Anomaly in W7 recording baseline?

I would have searched the Web/forum for this but didn’t know the jargon to describe what I see. I recorded a Web conference using Audacity (PC is running 64-bit Windows 7). The project file looks normal except for one oddity: the centerline for the blue waveform is slightly below the black horizontal line that starts at 0.0 and extends to the right. Specifically, it’s anchored at -0.1… Is there a way to fix this? Prevent it from happening again?

This is called “DC-offset” und is usually caused by using a minor-quality soundcard for recording.

Select the entire audio track and from the Audacity “Effect” menu, apply the “Normalize” Effect with the “Remove DC offset” checked.

Use a better-quality soundcard.

  • edgar

Thanks for the diagnosis AND the way to fix the project file. Don’t suppose you have any ideas about talking my employers into upgrading my sound card? Kidding.

Blackmail? (kidding :wink: )

And right now don’t be tempted to do the DC removal and the normalization amplification in the same pass. From 1.3.14 and in 2.0 there was a bug introduced whereby if you selct both options in Normalize the amplification is done first followed by the DC removal. It should be dne the other way around and 1.3.13 and previoud did it that way. I have reported this bug earlier today.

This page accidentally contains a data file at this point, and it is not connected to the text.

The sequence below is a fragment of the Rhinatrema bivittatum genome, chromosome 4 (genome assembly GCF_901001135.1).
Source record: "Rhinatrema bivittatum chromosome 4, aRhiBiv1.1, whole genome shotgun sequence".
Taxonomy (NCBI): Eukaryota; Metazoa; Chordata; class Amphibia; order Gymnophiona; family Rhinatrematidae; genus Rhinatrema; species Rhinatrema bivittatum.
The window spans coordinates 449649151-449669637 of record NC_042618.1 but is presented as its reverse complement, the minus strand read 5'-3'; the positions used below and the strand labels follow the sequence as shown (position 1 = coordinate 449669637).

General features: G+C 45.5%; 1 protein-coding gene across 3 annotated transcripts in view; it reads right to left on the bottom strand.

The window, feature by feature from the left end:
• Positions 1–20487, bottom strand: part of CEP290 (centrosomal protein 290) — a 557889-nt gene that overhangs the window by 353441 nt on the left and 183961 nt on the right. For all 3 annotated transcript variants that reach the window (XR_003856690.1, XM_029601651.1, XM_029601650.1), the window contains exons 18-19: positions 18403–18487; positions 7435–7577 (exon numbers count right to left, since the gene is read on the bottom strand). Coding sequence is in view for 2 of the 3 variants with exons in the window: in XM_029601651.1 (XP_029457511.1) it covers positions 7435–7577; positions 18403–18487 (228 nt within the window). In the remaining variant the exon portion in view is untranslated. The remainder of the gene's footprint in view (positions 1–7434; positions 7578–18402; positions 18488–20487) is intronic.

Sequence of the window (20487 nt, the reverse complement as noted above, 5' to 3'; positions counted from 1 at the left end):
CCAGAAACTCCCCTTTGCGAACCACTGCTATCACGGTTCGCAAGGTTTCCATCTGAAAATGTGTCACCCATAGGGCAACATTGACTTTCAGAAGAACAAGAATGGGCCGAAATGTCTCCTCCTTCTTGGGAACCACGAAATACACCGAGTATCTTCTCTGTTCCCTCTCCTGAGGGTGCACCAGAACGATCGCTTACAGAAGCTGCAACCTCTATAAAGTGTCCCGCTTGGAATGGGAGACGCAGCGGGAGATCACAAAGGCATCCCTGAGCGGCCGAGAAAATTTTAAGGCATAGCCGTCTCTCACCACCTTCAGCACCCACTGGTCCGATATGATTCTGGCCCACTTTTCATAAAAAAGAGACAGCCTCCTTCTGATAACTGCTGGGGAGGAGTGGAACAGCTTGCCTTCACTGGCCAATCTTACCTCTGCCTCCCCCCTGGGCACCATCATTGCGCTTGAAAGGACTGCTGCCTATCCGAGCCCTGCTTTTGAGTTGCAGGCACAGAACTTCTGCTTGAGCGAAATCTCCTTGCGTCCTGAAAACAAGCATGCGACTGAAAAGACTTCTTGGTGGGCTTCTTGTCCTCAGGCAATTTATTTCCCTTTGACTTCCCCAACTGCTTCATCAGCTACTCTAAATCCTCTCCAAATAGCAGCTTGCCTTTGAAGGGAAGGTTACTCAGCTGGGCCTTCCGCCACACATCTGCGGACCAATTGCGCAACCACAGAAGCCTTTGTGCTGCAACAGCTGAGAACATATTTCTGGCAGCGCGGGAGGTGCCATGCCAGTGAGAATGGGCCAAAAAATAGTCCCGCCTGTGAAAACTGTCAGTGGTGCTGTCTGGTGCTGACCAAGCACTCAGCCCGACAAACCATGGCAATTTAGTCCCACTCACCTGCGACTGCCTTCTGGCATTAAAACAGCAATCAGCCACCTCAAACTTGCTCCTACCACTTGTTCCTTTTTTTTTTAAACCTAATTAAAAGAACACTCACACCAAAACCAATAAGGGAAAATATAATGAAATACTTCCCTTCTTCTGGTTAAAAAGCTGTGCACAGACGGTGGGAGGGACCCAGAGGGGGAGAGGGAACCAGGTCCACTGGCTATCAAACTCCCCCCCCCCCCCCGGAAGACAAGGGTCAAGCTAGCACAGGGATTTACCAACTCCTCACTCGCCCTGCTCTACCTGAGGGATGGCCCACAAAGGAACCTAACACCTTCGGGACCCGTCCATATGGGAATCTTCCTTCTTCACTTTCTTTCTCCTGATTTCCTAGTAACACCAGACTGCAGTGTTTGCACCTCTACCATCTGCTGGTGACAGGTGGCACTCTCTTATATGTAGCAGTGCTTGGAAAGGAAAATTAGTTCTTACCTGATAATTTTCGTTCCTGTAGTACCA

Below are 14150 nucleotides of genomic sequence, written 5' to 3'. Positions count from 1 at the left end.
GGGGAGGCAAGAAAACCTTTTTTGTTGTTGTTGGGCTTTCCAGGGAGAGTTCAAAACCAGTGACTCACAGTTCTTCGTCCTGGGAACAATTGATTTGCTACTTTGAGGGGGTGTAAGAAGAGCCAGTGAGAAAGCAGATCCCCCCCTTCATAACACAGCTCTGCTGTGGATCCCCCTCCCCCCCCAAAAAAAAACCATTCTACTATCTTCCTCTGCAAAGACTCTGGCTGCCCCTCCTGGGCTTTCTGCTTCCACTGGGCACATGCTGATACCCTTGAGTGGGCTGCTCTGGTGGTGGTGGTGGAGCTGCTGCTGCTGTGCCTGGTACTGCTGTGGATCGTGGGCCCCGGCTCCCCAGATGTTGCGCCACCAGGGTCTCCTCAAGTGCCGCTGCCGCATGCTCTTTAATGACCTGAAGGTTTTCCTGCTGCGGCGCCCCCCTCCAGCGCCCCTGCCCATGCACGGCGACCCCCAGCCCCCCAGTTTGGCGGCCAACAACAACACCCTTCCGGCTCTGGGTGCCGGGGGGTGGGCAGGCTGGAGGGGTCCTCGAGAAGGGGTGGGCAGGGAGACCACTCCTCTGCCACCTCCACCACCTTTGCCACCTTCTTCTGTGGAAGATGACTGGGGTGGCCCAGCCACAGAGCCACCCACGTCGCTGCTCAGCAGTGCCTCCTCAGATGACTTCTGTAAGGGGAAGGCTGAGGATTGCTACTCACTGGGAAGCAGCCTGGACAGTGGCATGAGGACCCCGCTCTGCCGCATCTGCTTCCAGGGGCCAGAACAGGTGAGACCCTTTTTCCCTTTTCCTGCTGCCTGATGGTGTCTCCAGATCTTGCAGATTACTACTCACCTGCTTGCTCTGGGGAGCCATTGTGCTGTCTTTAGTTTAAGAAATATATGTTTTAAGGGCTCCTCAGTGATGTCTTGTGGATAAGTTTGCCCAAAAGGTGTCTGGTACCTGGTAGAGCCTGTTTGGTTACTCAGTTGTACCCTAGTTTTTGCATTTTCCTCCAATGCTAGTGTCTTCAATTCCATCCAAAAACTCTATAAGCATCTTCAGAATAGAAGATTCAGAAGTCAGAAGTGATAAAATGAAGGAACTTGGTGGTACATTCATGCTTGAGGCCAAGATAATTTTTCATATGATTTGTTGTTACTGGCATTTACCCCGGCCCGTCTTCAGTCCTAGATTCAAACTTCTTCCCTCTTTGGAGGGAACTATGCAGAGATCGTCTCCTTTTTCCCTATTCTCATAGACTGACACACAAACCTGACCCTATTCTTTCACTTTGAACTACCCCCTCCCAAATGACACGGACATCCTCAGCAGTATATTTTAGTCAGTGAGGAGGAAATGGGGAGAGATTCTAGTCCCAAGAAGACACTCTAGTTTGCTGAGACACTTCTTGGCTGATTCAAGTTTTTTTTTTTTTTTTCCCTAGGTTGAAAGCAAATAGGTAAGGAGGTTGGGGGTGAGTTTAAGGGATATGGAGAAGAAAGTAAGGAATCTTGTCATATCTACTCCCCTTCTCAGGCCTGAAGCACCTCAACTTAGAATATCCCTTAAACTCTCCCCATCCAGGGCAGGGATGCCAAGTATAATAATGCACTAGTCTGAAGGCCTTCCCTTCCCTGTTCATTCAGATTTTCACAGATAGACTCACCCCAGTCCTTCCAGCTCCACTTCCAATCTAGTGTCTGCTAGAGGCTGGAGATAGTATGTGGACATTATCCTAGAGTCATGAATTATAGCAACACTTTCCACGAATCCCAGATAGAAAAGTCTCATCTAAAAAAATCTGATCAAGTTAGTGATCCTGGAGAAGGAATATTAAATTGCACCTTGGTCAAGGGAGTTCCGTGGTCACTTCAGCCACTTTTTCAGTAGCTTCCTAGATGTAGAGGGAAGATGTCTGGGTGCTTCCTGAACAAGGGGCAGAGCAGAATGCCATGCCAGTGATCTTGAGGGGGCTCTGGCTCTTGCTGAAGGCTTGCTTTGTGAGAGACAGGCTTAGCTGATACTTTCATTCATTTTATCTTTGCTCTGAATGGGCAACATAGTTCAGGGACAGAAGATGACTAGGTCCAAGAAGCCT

The workaround is to make two passes the first for DC removal and t’other for normalization amplification. In fact if you have a soundcard that produces DC on the signal (as you and I both do) then your basic workflow should be:

  1. capture
  2. DC offset removal
  3. all other editing …
  4. normalization/amplification
  5. Export

I personaly would like to see the two parts of the current normalize split apart - and I have written a proposal in the Wiki for that - see:

My real solution was to buy an external USB soundcard for my vinyl/tape transfers and FM captures - I only use the onboard card for occasional steaming audio capture.


To be fair, the bug does not seem to apply in “normal audio” cases, though I see that you have produced a test case that indicates there is an issue so it certainly should be investigated.

Yes but it’s still good practice to do the DC removal early and the amplification late on in the editing process, so you should be using Normalize twice anyway.

It was only testing that dug that bug out for me (I sometimes test the noisefloor by recording a signal and the Normalizing/Amplifying) - it just wouldn’t happen in my normal audio production workflow.